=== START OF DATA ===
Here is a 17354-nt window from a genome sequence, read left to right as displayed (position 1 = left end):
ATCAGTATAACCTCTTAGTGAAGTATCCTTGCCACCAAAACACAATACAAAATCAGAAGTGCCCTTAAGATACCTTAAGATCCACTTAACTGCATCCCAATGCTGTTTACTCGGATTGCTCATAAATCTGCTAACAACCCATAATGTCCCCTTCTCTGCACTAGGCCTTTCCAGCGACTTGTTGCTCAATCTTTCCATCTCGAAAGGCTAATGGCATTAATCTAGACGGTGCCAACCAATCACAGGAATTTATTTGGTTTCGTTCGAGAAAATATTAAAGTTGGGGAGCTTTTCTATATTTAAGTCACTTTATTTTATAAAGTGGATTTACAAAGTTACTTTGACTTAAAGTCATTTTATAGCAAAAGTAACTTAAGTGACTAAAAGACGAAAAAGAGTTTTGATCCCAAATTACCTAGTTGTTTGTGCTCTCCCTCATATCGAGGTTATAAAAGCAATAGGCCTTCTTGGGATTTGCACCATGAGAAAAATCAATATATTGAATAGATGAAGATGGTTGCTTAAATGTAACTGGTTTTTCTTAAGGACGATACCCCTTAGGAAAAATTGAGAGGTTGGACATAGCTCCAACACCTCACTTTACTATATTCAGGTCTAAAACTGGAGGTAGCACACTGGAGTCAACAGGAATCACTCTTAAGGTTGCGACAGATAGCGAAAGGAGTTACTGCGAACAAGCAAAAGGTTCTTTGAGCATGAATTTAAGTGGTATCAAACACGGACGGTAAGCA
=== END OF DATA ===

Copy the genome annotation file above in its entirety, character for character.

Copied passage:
Here is a 17354-nt window from a genome sequence, read left to right as displayed (position 1 = left end):
ATCAGTATAACCTCTTAGTGAAGTATCCTTGCCACCAAAACACAATACAAAATCAGAAGTGCCCTTAAGATACCTTAAGATCCACTTAACTGCATCCCAATGCTGTTTACTCGGATTGCTCATAAATCTGCTAACAACCCATAATGTCCCCTTCTCTGCACTAGGCCTTTCCAGCGACTTGTTGCTCAATCTTTCCATCTCGAAAGGCTAATGGCATTAATCTAGACGGTGCCAACCAATCACAGGAATTTATTTGGTTTCGTTCGAGAAAATATTAAAGTTGGGGAGCTTTTCTATATTTAAGTCACTTTATTTTATAAAGTGGATTTACAAAGTTACTTTGACTTAAAGTCATTTTATAGCAAAAGTAACTTAAGTGACTAAAAGACGAAAAAGAGTTTTGATCCCAAATTACCTAGTTGTTTGTGCTCTCCCTCATATCGAGGTTATAAAAGCAATAGGCCTTCTTGGGATTTGCACCATGAGAAAAATCAATATATTGAATAGATGAAGATGGTTGCTTAAATGTAACTGGTTTTTCTTAAGGACGATACCCCTTAGGAAAAATTGAGAGGTTGGACATAGCTCCAACACCTCACTTTACTATATTCAGGTCTAAAACTGGAGGTAGCACACTGGAGTCAACAGGAATCACTCTTAAGGTTGCGACAGATAGCGAAAGGAGTTACTGCGAACAAGCAAAAGGTTCTTTGAGCATGAATTTAAGTGGTATCAAACACGGACGGTAAGCA